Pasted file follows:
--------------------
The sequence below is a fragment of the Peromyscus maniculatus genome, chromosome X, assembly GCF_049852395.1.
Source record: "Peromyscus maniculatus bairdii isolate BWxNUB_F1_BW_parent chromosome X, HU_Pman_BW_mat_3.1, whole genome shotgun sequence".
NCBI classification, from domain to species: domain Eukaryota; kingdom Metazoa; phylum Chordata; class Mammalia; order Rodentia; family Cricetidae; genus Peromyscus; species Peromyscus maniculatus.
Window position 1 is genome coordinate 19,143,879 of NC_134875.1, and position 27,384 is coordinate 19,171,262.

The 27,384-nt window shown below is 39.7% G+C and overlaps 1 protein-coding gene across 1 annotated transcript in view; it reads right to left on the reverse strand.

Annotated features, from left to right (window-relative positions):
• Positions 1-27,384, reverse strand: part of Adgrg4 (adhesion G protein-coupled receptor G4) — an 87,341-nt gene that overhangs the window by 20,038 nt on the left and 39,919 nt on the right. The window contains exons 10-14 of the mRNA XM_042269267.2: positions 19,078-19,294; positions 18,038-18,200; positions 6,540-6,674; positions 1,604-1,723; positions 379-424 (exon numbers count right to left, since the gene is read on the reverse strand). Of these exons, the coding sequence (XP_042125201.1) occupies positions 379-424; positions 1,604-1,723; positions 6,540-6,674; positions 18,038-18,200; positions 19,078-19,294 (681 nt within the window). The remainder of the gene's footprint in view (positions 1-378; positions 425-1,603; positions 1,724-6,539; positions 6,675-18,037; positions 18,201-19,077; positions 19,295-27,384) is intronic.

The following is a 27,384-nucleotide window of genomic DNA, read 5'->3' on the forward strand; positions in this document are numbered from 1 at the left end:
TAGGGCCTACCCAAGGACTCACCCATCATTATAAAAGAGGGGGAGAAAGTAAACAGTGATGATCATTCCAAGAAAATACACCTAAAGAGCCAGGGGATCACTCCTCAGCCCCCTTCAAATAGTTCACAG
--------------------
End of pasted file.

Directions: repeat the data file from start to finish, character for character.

The sequence below is a fragment of the Peromyscus maniculatus genome, chromosome X, assembly GCF_049852395.1.
Source record: "Peromyscus maniculatus bairdii isolate BWxNUB_F1_BW_parent chromosome X, HU_Pman_BW_mat_3.1, whole genome shotgun sequence".
NCBI classification, from domain to species: domain Eukaryota; kingdom Metazoa; phylum Chordata; class Mammalia; order Rodentia; family Cricetidae; genus Peromyscus; species Peromyscus maniculatus.
Window position 1 is genome coordinate 19,143,879 of NC_134875.1, and position 27,384 is coordinate 19,171,262.

The 27,384-nt window shown below is 39.7% G+C and overlaps 1 protein-coding gene across 1 annotated transcript in view; it reads right to left on the reverse strand.

Annotated features, from left to right (window-relative positions):
• Positions 1-27,384, reverse strand: part of Adgrg4 (adhesion G protein-coupled receptor G4) — an 87,341-nt gene that overhangs the window by 20,038 nt on the left and 39,919 nt on the right. The window contains exons 10-14 of the mRNA XM_042269267.2: positions 19,078-19,294; positions 18,038-18,200; positions 6,540-6,674; positions 1,604-1,723; positions 379-424 (exon numbers count right to left, since the gene is read on the reverse strand). Of these exons, the coding sequence (XP_042125201.1) occupies positions 379-424; positions 1,604-1,723; positions 6,540-6,674; positions 18,038-18,200; positions 19,078-19,294 (681 nt within the window). The remainder of the gene's footprint in view (positions 1-378; positions 425-1,603; positions 1,724-6,539; positions 6,675-18,037; positions 18,201-19,077; positions 19,295-27,384) is intronic.

The following is a 27,384-nucleotide window of genomic DNA, read 5'->3' on the forward strand; positions in this document are numbered from 1 at the left end:
TAGGGCCTACCCAAGGACTCACCCATCATTATAAAAGAGGGGGAGAAAGTAAACAGTGATGATCATTCCAAGAAAATACACCTAAAGAGCCAGGGGATCACTCCTCAGCCCCCTTCAAATAGTTCACAG